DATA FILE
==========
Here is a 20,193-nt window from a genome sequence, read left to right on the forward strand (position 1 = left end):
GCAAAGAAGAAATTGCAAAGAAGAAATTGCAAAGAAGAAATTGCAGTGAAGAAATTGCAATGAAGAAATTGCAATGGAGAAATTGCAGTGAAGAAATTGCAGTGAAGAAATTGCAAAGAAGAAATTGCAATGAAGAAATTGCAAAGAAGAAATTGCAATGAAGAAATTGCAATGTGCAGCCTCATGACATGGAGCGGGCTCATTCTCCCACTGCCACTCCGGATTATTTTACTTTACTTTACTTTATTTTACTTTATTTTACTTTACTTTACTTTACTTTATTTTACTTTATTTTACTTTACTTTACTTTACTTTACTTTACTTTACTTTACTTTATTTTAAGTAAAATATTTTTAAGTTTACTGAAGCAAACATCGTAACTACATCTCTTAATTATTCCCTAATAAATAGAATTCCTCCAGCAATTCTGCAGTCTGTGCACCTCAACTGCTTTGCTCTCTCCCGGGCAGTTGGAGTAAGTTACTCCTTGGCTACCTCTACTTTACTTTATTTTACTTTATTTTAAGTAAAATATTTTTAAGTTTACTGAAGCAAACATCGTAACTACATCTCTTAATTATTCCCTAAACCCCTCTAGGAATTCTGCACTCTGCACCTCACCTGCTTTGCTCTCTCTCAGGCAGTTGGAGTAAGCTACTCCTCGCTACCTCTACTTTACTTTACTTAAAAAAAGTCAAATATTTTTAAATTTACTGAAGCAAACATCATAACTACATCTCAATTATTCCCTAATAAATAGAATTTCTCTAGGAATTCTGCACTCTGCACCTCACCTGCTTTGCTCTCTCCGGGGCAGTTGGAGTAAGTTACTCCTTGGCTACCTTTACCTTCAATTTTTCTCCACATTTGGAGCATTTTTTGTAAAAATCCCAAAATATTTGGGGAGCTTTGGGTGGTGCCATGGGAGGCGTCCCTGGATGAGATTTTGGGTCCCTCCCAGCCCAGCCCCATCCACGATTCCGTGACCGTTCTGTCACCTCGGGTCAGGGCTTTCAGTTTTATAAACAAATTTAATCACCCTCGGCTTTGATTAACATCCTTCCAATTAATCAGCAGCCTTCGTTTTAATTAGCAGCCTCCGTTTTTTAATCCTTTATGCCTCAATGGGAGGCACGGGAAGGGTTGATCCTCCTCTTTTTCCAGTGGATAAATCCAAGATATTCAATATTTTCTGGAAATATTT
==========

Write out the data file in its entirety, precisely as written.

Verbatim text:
Here is a 20,193-nt window from a genome sequence, read left to right on the forward strand (position 1 = left end):
GCAAAGAAGAAATTGCAAAGAAGAAATTGCAAAGAAGAAATTGCAGTGAAGAAATTGCAATGAAGAAATTGCAATGGAGAAATTGCAGTGAAGAAATTGCAGTGAAGAAATTGCAAAGAAGAAATTGCAATGAAGAAATTGCAAAGAAGAAATTGCAATGAAGAAATTGCAATGTGCAGCCTCATGACATGGAGCGGGCTCATTCTCCCACTGCCACTCCGGATTATTTTACTTTACTTTACTTTATTTTACTTTATTTTACTTTACTTTACTTTACTTTATTTTACTTTATTTTACTTTACTTTACTTTACTTTACTTTACTTTACTTTACTTTATTTTAAGTAAAATATTTTTAAGTTTACTGAAGCAAACATCGTAACTACATCTCTTAATTATTCCCTAATAAATAGAATTCCTCCAGCAATTCTGCAGTCTGTGCACCTCAACTGCTTTGCTCTCTCCCGGGCAGTTGGAGTAAGTTACTCCTTGGCTACCTCTACTTTACTTTATTTTACTTTATTTTAAGTAAAATATTTTTAAGTTTACTGAAGCAAACATCGTAACTACATCTCTTAATTATTCCCTAAACCCCTCTAGGAATTCTGCACTCTGCACCTCACCTGCTTTGCTCTCTCTCAGGCAGTTGGAGTAAGCTACTCCTCGCTACCTCTACTTTACTTTACTTAAAAAAAGTCAAATATTTTTAAATTTACTGAAGCAAACATCATAACTACATCTCAATTATTCCCTAATAAATAGAATTTCTCTAGGAATTCTGCACTCTGCACCTCACCTGCTTTGCTCTCTCCGGGGCAGTTGGAGTAAGTTACTCCTTGGCTACCTTTACCTTCAATTTTTCTCCACATTTGGAGCATTTTTTGTAAAAATCCCAAAATATTTGGGGAGCTTTGGGTGGTGCCATGGGAGGCGTCCCTGGATGAGATTTTGGGTCCCTCCCAGCCCAGCCCCATCCACGATTCCGTGACCGTTCTGTCACCTCGGGTCAGGGCTTTCAGTTTTATAAACAAATTTAATCACCCTCGGCTTTGATTAACATCCTTCCAATTAATCAGCAGCCTTCGTTTTAATTAGCAGCCTCCGTTTTTTAATCCTTTATGCCTCAATGGGAGGCACGGGAAGGGTTGATCCTCCTCTTTTTCCAGTGGATAAATCCAAGATATTCAATATTTTCTGGAAATATTT